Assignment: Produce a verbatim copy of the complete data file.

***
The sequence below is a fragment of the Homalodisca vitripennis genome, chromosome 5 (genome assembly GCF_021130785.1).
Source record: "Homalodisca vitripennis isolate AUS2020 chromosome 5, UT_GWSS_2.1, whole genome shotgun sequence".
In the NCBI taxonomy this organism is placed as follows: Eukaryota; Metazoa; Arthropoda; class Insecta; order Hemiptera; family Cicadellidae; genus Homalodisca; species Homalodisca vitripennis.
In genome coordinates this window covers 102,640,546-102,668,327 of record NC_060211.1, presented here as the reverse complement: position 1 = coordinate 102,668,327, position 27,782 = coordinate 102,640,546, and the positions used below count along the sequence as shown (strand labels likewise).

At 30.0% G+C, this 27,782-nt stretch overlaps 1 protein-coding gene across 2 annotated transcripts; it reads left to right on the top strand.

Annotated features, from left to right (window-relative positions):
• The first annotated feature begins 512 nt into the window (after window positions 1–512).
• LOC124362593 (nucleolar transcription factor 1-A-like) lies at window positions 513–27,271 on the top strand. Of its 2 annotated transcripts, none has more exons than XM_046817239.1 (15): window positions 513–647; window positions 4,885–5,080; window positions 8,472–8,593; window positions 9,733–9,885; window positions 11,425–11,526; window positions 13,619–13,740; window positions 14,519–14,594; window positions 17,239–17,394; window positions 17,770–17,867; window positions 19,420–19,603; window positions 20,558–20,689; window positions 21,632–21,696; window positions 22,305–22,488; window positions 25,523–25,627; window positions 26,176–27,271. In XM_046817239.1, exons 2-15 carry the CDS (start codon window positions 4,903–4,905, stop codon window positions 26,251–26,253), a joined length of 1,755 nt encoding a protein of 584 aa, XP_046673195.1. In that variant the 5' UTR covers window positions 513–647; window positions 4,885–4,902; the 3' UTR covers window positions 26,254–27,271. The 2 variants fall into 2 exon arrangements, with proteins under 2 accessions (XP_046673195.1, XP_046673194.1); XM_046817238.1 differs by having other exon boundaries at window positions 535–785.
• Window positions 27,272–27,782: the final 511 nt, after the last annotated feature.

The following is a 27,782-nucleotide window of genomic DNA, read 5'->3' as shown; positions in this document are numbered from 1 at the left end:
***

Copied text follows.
The sequence below is a fragment of the Homalodisca vitripennis genome, chromosome 5 (genome assembly GCF_021130785.1).
Source record: "Homalodisca vitripennis isolate AUS2020 chromosome 5, UT_GWSS_2.1, whole genome shotgun sequence".
In the NCBI taxonomy this organism is placed as follows: Eukaryota; Metazoa; Arthropoda; class Insecta; order Hemiptera; family Cicadellidae; genus Homalodisca; species Homalodisca vitripennis.
In genome coordinates this window covers 102,640,546-102,668,327 of record NC_060211.1, presented here as the reverse complement: position 1 = coordinate 102,668,327, position 27,782 = coordinate 102,640,546, and the positions used below count along the sequence as shown (strand labels likewise).

At 30.0% G+C, this 27,782-nt stretch overlaps 1 protein-coding gene across 2 annotated transcripts; it reads left to right on the top strand.

Annotated features, from left to right (window-relative positions):
• The first annotated feature begins 512 nt into the window (after window positions 1–512).
• LOC124362593 (nucleolar transcription factor 1-A-like) lies at window positions 513–27,271 on the top strand. Of its 2 annotated transcripts, none has more exons than XM_046817239.1 (15): window positions 513–647; window positions 4,885–5,080; window positions 8,472–8,593; window positions 9,733–9,885; window positions 11,425–11,526; window positions 13,619–13,740; window positions 14,519–14,594; window positions 17,239–17,394; window positions 17,770–17,867; window positions 19,420–19,603; window positions 20,558–20,689; window positions 21,632–21,696; window positions 22,305–22,488; window positions 25,523–25,627; window positions 26,176–27,271. In XM_046817239.1, exons 2-15 carry the CDS (start codon window positions 4,903–4,905, stop codon window positions 26,251–26,253), a joined length of 1,755 nt encoding a protein of 584 aa, XP_046673195.1. In that variant the 5' UTR covers window positions 513–647; window positions 4,885–4,902; the 3' UTR covers window positions 26,254–27,271. The 2 variants fall into 2 exon arrangements, with proteins under 2 accessions (XP_046673195.1, XP_046673194.1); XM_046817238.1 differs by having other exon boundaries at window positions 535–785.
• Window positions 27,272–27,782: the final 511 nt, after the last annotated feature.

The following is a 27,782-nucleotide window of genomic DNA, read 5'->3' as shown; positions in this document are numbered from 1 at the left end: